You can't use brace matching to produce more than one grouping. Regex groupings are an exact one-to-one match to each unquoted open parenthesis in the expression. If a whole grouping is evaluated more than once, the result is the final time it matched, which is why you're seeing the last result. –  Glenn Maynard Mar 1 '11 at 23:32
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6 Answers

Unless there's much more to this problem than you've explained, I don't see the point in using regexes. This is very simple to deal with using basic string methods:

[s.strip() for s in mys.split(',') if s.strip()]

Or if it has to be a tuple:

tuple(s.strip() for s in mys.split(',') if s.strip())

The code is more readable too. Please tell me if this fails to apply.


EDIT: Ok, there is indeed more to this problem than it initially seemed. Leaving this for historical purposes though. (Guess I'm not 'disciplined' :) )

share|improve this answer
    
I agree. @ssc: unless you have to use regex for some reason, go this route. –  dappawit Mar 1 '11 at 21:43
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As described, I think this regex works fine:

import re
thepattern = re.compile("(.+?)(?:,|$)") # lazy non-empty match 
thepattern.findall("a, b, asdf, d")     # until comma or end of line
# Result:
Out[19]: ['a', ' b', ' asdf', ' d']

The key here is to use findall rather than match. The phrasing of your question suggests you prefer match, but it isn't the right tool for the job here -- it is designed to return exactly one string for each corresponding group ( ) in the regex. Since your 'number of strings' is variable, the right approach is to use either findall or split.

If this isn't what you need, then please make the question more specific.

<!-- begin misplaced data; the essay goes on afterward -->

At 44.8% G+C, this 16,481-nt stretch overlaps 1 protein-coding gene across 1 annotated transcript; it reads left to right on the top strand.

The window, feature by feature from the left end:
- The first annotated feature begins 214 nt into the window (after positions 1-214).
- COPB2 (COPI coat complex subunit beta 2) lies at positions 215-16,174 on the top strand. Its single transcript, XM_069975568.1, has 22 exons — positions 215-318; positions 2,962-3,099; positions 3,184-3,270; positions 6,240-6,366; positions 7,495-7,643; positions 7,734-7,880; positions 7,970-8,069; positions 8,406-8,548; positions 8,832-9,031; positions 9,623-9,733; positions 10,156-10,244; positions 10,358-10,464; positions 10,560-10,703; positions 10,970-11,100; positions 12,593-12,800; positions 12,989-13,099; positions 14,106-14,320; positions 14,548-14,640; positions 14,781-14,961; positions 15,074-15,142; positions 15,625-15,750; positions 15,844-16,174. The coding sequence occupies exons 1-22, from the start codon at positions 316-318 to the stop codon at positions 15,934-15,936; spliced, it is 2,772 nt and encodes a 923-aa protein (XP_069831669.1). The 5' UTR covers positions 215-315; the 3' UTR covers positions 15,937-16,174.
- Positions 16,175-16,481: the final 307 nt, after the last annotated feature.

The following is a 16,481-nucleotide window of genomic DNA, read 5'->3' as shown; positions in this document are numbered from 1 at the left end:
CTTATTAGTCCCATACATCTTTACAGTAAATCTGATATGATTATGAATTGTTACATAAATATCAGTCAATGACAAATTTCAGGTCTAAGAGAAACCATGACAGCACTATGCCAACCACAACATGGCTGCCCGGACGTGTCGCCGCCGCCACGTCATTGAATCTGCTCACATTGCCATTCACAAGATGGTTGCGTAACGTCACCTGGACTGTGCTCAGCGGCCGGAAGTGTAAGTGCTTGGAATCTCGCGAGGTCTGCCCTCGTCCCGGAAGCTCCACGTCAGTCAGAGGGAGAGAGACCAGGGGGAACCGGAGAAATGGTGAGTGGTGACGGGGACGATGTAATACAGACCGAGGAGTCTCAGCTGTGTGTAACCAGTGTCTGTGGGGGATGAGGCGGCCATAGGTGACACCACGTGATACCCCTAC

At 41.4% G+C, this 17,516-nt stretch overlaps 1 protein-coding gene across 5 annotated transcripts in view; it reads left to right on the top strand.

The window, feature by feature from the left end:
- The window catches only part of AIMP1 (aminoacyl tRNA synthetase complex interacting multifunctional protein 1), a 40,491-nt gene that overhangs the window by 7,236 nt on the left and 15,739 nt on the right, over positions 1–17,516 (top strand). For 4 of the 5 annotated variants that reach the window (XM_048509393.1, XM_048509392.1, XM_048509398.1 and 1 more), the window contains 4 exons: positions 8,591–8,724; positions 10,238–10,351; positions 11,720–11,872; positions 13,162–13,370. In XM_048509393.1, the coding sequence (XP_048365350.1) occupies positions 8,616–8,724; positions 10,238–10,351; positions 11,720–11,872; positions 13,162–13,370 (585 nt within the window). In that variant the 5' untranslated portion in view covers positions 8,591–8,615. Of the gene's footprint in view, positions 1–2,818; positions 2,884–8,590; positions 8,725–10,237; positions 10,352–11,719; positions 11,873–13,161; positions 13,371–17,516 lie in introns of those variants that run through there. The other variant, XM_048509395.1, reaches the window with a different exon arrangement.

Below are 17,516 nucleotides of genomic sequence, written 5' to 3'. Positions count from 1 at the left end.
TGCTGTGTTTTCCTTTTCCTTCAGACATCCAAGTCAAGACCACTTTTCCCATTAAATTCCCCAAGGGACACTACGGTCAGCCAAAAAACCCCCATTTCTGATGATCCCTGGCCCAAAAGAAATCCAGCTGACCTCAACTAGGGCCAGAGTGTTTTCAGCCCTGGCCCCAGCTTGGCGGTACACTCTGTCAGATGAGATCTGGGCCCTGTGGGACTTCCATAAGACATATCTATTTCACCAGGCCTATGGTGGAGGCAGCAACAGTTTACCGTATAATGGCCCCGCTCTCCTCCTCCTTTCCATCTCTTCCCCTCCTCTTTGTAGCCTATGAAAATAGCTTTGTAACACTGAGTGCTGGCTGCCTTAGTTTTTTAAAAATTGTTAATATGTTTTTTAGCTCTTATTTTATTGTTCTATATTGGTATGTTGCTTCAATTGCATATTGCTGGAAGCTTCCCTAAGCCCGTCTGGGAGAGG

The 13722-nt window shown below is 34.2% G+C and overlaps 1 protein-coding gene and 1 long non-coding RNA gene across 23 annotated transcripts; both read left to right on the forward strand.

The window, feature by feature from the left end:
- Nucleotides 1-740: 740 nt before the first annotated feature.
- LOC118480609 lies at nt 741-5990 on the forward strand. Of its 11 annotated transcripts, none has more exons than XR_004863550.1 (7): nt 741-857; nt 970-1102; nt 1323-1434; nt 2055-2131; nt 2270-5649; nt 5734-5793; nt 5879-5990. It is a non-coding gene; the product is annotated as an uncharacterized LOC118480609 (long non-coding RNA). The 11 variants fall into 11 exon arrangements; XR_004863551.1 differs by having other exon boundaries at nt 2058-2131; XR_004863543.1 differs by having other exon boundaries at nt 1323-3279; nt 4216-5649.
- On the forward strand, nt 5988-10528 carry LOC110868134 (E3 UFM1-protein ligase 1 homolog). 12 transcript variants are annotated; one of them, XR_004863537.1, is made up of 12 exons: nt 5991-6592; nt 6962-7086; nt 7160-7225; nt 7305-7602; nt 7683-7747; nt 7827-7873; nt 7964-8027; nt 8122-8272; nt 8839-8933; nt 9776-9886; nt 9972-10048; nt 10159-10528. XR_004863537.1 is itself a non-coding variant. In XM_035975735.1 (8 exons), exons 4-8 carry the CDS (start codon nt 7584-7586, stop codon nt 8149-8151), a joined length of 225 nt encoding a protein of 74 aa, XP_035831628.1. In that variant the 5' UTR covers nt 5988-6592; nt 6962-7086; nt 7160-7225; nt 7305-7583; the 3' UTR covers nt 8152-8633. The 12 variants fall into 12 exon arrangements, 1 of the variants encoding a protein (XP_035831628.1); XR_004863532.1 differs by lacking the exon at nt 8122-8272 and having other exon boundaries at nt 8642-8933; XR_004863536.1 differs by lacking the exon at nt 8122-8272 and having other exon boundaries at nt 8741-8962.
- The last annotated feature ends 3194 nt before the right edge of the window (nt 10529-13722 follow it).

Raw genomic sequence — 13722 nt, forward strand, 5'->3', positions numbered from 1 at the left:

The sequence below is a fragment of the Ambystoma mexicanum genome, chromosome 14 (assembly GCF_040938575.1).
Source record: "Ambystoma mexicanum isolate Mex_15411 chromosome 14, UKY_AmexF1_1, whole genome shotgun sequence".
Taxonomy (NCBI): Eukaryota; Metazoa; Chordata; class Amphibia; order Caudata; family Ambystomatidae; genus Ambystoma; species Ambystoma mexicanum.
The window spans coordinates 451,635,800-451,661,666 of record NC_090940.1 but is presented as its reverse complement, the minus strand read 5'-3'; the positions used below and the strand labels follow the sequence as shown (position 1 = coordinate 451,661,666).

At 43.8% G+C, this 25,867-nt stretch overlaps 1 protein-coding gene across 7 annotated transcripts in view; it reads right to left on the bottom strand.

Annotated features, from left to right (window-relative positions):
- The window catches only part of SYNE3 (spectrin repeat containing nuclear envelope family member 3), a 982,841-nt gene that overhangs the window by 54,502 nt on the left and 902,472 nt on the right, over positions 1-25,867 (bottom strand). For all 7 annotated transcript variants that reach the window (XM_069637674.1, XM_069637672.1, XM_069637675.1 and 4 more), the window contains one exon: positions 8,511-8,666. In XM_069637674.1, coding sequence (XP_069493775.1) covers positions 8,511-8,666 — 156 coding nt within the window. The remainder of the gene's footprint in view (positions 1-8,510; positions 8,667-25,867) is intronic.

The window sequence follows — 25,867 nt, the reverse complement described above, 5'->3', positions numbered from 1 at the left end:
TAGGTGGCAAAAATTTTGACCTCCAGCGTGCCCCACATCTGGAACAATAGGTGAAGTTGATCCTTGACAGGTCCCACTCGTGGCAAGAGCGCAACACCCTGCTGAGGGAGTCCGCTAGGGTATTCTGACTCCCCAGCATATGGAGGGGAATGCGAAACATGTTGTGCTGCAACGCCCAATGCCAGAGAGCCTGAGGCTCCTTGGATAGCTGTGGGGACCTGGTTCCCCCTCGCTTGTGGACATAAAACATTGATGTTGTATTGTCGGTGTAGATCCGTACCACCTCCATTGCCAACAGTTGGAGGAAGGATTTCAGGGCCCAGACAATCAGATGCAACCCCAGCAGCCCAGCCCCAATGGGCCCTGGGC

Edit: And if you must use tuples rather than lists:

tuple(Out[19])
# Result
Out[20]: ('a', ' b', ' asdf', ' d')
share|improve this answer
    
+1: With your match approach, the captured content gets overwritten with each repetition of the capturing group; that's just how regexes work. You need an approach like findall or split that applies the regex multiple times and collects the matches for you. –  Alan Moore Mar 2 '11 at 0:36
    
+1 for findall. –  senderle Mar 2 '11 at 4:34
    
Thanks for that! Unfortunately, I can't use findall as the string from the initial question is only a part of the problem, the real string is a lot longer, so findall only works if I do multiple regex findalls / matches / searches. –  ssc Mar 10 '11 at 12:27
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import re

regex = " *((?:[^, ]| +[^, ])+) *, *((?:[^, ]| +[^, ])+) *, *"

print re.match(regex, 'some string, another string, ').groups()
# ('some string', 'another string')
print re.match(regex, ' some string, another string, ').groups()
# ('some string', 'another string')
print re.match(regex, ' some string , another string, ').groups()
# ('some string', 'another string')
share|improve this answer
add comment

No offense, but you obviously have a lot to learn about regexes, and what you're going to learn, ultimately, is that regexes can't handle this job. I'm sure this particular task is doable with regexes, but then what? You say you have potentially hundreds of different file formats to parse! You even mentioned JSON and XML, which are fundamentally incompatible with regexes.

Do yourself a favor: forget about regexes and learn pyparsing instead. Or skip Python entirely and use a standalone parser generator like ANTLR. In either case, you'll probably find that grammars for most of your file formats have already been written.

share|improve this answer
    
no offense taken. thanks for the pyparsing link, hadn't heard of it before. thanks also for showing me that judging over someone's skills based on only one single question alone can be perceived as rather premature. please also observe i never said i want to handle all formats with regexes, there's magnificent xml and json parsers out there and i have no intention of re-inventing any wheels. most formats are line-based though, so proper pattern take care of the vast majority of cases already. –  ssc Mar 10 '11 at 12:37
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I think the core of the problem boils down to: Is there a Python RegEx notation that e.g. involves curly braces repetitions and allows me to capture 'some string, another string, ' ?

I don't think there is such a notation.

But regexes are not a matter of only NOTATION , that is to say the RE string used to define a regex. It is also a matter of TOOLS, that is to say functions.

Unfortunately, I can't use findall as the string from the initial question is only a part of the problem, the real string is a lot longer, so findall only works if I do multiple regex findalls / matches / searches.

You should give more information without delaying: we could understand more rapidly what are the constraints. Because in my opinion, to answer to your problem as it has been exposed, findall() is indeed OK: